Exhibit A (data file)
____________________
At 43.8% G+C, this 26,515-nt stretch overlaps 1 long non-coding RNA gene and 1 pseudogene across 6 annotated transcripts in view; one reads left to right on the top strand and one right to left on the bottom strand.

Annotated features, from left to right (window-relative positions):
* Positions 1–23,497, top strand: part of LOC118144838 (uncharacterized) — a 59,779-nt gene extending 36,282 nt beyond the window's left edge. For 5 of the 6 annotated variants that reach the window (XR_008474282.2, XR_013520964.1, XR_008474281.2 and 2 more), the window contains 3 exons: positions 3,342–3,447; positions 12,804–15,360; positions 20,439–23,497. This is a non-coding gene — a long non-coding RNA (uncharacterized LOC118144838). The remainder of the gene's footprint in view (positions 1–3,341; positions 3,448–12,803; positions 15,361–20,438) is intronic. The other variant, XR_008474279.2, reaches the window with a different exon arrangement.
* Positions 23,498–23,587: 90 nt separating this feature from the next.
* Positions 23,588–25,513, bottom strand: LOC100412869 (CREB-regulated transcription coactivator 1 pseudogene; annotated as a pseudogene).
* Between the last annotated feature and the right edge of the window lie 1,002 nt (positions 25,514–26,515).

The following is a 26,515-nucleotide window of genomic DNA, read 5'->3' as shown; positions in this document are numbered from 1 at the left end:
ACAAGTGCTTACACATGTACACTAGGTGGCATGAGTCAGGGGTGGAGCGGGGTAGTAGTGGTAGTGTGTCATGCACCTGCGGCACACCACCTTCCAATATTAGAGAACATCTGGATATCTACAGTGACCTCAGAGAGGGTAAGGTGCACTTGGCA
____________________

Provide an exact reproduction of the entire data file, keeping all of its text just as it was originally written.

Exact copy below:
At 43.8% G+C, this 26,515-nt stretch overlaps 1 long non-coding RNA gene and 1 pseudogene across 6 annotated transcripts in view; one reads left to right on the top strand and one right to left on the bottom strand.

Annotated features, from left to right (window-relative positions):
* Positions 1–23,497, top strand: part of LOC118144838 (uncharacterized) — a 59,779-nt gene extending 36,282 nt beyond the window's left edge. For 5 of the 6 annotated variants that reach the window (XR_008474282.2, XR_013520964.1, XR_008474281.2 and 2 more), the window contains 3 exons: positions 3,342–3,447; positions 12,804–15,360; positions 20,439–23,497. This is a non-coding gene — a long non-coding RNA (uncharacterized LOC118144838). The remainder of the gene's footprint in view (positions 1–3,341; positions 3,448–12,803; positions 15,361–20,438) is intronic. The other variant, XR_008474279.2, reaches the window with a different exon arrangement.
* Positions 23,498–23,587: 90 nt separating this feature from the next.
* Positions 23,588–25,513, bottom strand: LOC100412869 (CREB-regulated transcription coactivator 1 pseudogene; annotated as a pseudogene).
* Between the last annotated feature and the right edge of the window lie 1,002 nt (positions 25,514–26,515).

The following is a 26,515-nucleotide window of genomic DNA, read 5'->3' as shown; positions in this document are numbered from 1 at the left end:
ACAAGTGCTTACACATGTACACTAGGTGGCATGAGTCAGGGGTGGAGCGGGGTAGTAGTGGTAGTGTGTCATGCACCTGCGGCACACCACCTTCCAATATTAGAGAACATCTGGATATCTACAGTGACCTCAGAGAGGGTAAGGTGCACTTGGCA